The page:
Longitudinal Patterns and Predictors of Cognitive Impairment Classification Stability




McDowell, Cynthia

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Introduction: Classifications such as Mild Cognitive Impairment (MCI) and Cognitive Impairment, No Dementia (CIND) are thought to represent the transitory, pre-clinical phase of dementia. However, increasing research demonstrates that MCI and CIND represent nonlinear and unstable entities that do not always lead to imminent dementia. Despite an increase in research examining patterns and predictors of cognitive impairment classification stability, this concept is still poorly understood, and the research remains limited. The present study was designed to address the existing limitations within the literature by utilizing a longitudinal repeated measures design to gain a more thorough understanding of CIND classification stability patterns, as well as identify predictors of future stability. Objectives: The objectives were to i) explore patterns of longitudinal stability in cognitive status across multiple assessments, and ii) investigate whether select baseline variables could predict 6-year cognitive status stability patterns. Methods: Participants included 259 older adults from Project MIND, a six-year longitudinal repeated measures design in which participants were classified as either Normal Cognition (NC) or CIND at each assessment. A latent transition analysis approach was adapted in order to identify and characterize transitions in CIND status across annual assessments. Participants were classified as either Stable NC, Stable CIND, Progressers, Reverters, or Fluctuaters. Multinomial logistic regression was then employed to test whether baseline predictors were associated with cognitive status stability patterns. Results: The sample demonstrated high rates of reversion and fluctuation in CIND status across years of study. Additionally, premorbid IQ, total number of medications, presence of arthritis, and CIND severity at baseline were all significantly associated with select CIND stability outcomes. Conclusion: CIND status was unstable for several years following baseline assessment, and factors such as cognitive reserve may delay or protect against demonstrable cognitive impairment. Further, considering cognitive impairment severity (i.e., single versus multidomain impairment) at the time of initial classification may improve CIND classifications. Continued research on CIND stability is recommended to improve classification methodology and provide a framework for future identification and prevention.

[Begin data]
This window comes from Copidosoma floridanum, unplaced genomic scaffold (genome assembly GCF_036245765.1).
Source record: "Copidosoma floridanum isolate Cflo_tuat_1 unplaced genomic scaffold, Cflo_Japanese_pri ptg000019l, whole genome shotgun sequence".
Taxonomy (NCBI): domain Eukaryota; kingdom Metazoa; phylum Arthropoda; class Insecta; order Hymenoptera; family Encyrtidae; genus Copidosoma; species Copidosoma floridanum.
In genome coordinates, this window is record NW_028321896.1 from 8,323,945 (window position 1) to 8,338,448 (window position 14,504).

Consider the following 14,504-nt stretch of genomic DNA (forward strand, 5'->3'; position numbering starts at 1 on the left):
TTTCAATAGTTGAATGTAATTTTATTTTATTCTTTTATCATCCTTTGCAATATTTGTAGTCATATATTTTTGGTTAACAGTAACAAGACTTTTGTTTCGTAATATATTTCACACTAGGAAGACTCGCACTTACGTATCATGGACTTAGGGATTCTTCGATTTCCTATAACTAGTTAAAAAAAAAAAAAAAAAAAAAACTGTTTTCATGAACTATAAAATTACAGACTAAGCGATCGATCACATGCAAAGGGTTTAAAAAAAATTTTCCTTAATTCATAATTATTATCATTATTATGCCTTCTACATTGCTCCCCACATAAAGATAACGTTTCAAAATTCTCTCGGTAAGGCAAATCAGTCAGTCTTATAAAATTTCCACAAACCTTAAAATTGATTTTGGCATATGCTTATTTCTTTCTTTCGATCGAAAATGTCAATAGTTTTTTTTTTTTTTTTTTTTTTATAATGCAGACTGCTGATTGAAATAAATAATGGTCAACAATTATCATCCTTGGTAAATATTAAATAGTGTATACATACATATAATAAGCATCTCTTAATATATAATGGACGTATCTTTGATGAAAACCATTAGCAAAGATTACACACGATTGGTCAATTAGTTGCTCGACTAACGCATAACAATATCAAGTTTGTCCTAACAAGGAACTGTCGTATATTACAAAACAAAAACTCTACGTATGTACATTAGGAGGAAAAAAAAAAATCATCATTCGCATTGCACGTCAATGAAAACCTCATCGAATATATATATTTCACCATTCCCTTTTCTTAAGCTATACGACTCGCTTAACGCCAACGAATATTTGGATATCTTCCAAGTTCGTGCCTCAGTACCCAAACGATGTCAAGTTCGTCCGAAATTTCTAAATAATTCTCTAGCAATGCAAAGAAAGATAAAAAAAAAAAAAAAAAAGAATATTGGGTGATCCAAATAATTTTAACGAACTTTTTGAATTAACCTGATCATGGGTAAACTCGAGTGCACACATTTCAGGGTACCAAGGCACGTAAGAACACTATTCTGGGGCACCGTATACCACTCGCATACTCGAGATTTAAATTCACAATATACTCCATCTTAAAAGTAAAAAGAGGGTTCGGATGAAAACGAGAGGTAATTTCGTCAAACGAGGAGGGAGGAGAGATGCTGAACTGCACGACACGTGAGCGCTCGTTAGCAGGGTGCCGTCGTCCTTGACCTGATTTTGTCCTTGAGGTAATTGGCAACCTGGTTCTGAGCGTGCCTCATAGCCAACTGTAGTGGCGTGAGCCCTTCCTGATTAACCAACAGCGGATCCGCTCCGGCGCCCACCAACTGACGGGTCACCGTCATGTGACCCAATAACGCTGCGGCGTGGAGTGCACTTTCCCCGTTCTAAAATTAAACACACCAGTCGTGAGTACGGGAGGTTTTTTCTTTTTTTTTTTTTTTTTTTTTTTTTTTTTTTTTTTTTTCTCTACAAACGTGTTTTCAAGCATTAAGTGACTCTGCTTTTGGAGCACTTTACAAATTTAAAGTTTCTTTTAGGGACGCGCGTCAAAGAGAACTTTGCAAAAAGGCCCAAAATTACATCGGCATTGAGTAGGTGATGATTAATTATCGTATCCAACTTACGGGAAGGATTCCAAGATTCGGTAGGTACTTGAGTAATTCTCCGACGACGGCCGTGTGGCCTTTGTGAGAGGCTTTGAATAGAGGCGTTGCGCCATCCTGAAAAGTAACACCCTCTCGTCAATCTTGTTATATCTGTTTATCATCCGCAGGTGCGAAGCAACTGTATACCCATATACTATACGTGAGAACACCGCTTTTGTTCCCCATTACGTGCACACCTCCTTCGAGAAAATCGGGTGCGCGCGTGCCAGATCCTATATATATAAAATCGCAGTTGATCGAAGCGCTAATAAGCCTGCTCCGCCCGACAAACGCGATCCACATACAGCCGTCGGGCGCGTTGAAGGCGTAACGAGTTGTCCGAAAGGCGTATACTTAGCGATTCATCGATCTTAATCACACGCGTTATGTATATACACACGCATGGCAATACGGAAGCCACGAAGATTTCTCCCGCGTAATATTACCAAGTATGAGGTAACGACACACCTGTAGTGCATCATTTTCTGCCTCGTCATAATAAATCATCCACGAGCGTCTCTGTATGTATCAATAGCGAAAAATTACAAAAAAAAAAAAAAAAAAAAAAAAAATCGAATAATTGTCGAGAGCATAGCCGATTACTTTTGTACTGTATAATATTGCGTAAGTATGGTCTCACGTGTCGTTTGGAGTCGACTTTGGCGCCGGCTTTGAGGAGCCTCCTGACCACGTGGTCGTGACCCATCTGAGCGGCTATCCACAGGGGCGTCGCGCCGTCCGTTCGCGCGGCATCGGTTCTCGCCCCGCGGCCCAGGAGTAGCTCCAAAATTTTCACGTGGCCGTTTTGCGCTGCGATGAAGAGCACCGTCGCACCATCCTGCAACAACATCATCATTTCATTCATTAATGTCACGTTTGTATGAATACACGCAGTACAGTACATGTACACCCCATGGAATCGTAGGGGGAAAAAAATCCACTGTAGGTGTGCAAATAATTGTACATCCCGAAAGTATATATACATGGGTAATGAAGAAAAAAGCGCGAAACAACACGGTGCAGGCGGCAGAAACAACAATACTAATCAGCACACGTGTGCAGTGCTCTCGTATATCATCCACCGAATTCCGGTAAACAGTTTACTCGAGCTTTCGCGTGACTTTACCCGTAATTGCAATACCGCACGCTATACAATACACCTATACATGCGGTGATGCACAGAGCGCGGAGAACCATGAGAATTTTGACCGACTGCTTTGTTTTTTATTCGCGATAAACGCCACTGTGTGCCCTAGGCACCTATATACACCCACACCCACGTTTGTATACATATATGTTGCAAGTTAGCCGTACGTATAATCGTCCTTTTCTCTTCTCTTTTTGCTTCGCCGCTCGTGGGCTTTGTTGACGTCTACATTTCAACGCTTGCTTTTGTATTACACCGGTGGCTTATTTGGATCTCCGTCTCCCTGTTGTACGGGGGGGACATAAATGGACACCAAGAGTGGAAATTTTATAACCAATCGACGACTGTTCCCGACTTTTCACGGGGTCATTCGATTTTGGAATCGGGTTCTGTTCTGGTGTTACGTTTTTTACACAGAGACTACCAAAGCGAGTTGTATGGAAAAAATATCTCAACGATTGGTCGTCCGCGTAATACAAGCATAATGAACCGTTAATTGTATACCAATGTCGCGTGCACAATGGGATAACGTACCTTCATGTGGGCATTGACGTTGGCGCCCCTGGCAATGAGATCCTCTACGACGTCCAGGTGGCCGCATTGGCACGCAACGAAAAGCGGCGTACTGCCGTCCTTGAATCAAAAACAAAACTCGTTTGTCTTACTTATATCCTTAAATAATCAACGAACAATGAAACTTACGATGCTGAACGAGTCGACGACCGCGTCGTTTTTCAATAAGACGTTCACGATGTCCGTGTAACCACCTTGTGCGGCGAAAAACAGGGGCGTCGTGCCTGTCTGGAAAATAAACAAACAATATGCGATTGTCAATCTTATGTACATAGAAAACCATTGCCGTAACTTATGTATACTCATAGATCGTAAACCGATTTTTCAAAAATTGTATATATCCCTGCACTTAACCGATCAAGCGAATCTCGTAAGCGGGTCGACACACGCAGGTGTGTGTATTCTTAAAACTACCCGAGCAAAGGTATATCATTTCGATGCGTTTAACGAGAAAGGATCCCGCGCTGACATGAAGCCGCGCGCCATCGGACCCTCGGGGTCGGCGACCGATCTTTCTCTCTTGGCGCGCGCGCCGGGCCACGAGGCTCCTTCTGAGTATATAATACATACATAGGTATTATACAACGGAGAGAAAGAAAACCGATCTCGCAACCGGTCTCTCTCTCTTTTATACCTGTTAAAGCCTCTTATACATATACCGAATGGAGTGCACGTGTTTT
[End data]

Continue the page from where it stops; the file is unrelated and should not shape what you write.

Cognitive Impairment, Stability vs Reversion, Patterns and Predictors